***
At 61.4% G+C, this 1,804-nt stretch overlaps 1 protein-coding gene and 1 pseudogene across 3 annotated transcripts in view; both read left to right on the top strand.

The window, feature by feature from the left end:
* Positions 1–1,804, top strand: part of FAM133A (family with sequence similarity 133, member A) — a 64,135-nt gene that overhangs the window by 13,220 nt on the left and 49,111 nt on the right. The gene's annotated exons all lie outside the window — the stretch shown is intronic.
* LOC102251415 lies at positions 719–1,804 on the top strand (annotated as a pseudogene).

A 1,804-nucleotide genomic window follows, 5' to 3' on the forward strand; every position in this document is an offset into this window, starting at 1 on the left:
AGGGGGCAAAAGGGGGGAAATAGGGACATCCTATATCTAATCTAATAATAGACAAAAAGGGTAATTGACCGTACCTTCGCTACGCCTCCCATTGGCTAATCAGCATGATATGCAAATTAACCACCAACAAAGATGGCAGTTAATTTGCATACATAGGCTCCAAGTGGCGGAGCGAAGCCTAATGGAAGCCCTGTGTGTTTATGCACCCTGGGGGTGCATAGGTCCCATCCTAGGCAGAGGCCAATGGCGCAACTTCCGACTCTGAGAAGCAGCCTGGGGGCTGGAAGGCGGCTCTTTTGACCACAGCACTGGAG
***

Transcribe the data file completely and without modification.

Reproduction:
At 61.4% G+C, this 1,804-nt stretch overlaps 1 protein-coding gene and 1 pseudogene across 3 annotated transcripts in view; both read left to right on the top strand.

The window, feature by feature from the left end:
* Positions 1–1,804, top strand: part of FAM133A (family with sequence similarity 133, member A) — a 64,135-nt gene that overhangs the window by 13,220 nt on the left and 49,111 nt on the right. The gene's annotated exons all lie outside the window — the stretch shown is intronic.
* LOC102251415 lies at positions 719–1,804 on the top strand (annotated as a pseudogene).

A 1,804-nucleotide genomic window follows, 5' to 3' on the forward strand; every position in this document is an offset into this window, starting at 1 on the left:
AGGGGGCAAAAGGGGGGAAATAGGGACATCCTATATCTAATCTAATAATAGACAAAAAGGGTAATTGACCGTACCTTCGCTACGCCTCCCATTGGCTAATCAGCATGATATGCAAATTAACCACCAACAAAGATGGCAGTTAATTTGCATACATAGGCTCCAAGTGGCGGAGCGAAGCCTAATGGAAGCCCTGTGTGTTTATGCACCCTGGGGGTGCATAGGTCCCATCCTAGGCAGAGGCCAATGGCGCAACTTCCGACTCTGAGAAGCAGCCTGGGGGCTGGAAGGCGGCTCTTTTGACCACAGCACTGGAG